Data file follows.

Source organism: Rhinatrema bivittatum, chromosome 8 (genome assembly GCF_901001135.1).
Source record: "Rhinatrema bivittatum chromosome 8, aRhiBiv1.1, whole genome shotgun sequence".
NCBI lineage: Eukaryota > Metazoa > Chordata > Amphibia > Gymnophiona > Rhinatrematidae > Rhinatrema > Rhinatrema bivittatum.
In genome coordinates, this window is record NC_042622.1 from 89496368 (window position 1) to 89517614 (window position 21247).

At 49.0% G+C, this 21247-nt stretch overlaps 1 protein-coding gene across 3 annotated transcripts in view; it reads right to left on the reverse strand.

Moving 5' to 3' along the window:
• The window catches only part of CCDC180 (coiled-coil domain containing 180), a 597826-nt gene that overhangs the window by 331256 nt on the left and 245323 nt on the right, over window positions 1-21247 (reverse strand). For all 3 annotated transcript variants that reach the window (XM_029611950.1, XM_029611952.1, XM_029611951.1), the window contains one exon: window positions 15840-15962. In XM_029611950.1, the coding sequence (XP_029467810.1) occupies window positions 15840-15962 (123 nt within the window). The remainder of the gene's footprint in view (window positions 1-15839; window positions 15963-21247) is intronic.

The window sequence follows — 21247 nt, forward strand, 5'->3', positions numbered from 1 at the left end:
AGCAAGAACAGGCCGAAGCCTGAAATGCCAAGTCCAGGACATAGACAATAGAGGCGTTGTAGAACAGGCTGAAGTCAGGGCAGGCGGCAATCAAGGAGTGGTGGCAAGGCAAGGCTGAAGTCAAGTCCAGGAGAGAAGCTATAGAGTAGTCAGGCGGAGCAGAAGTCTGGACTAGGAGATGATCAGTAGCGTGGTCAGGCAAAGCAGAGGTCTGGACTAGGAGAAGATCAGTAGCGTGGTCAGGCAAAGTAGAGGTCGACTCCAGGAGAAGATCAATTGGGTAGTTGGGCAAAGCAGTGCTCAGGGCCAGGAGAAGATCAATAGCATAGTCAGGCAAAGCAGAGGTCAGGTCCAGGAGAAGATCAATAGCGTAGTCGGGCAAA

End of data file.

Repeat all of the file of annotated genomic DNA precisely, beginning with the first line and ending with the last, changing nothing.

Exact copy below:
Source organism: Rhinatrema bivittatum, chromosome 8 (genome assembly GCF_901001135.1).
Source record: "Rhinatrema bivittatum chromosome 8, aRhiBiv1.1, whole genome shotgun sequence".
NCBI lineage: Eukaryota > Metazoa > Chordata > Amphibia > Gymnophiona > Rhinatrematidae > Rhinatrema > Rhinatrema bivittatum.
In genome coordinates, this window is record NC_042622.1 from 89496368 (window position 1) to 89517614 (window position 21247).

At 49.0% G+C, this 21247-nt stretch overlaps 1 protein-coding gene across 3 annotated transcripts in view; it reads right to left on the reverse strand.

Moving 5' to 3' along the window:
• The window catches only part of CCDC180 (coiled-coil domain containing 180), a 597826-nt gene that overhangs the window by 331256 nt on the left and 245323 nt on the right, over window positions 1-21247 (reverse strand). For all 3 annotated transcript variants that reach the window (XM_029611950.1, XM_029611952.1, XM_029611951.1), the window contains one exon: window positions 15840-15962. In XM_029611950.1, the coding sequence (XP_029467810.1) occupies window positions 15840-15962 (123 nt within the window). The remainder of the gene's footprint in view (window positions 1-15839; window positions 15963-21247) is intronic.

The window sequence follows — 21247 nt, forward strand, 5'->3', positions numbered from 1 at the left end:
AGCAAGAACAGGCCGAAGCCTGAAATGCCAAGTCCAGGACATAGACAATAGAGGCGTTGTAGAACAGGCTGAAGTCAGGGCAGGCGGCAATCAAGGAGTGGTGGCAAGGCAAGGCTGAAGTCAAGTCCAGGAGAGAAGCTATAGAGTAGTCAGGCGGAGCAGAAGTCTGGACTAGGAGATGATCAGTAGCGTGGTCAGGCAAAGCAGAGGTCTGGACTAGGAGAAGATCAGTAGCGTGGTCAGGCAAAGTAGAGGTCGACTCCAGGAGAAGATCAATTGGGTAGTTGGGCAAAGCAGTGCTCAGGGCCAGGAGAAGATCAATAGCATAGTCAGGCAAAGCAGAGGTCAGGTCCAGGAGAAGATCAATAGCGTAGTCGGGCAAA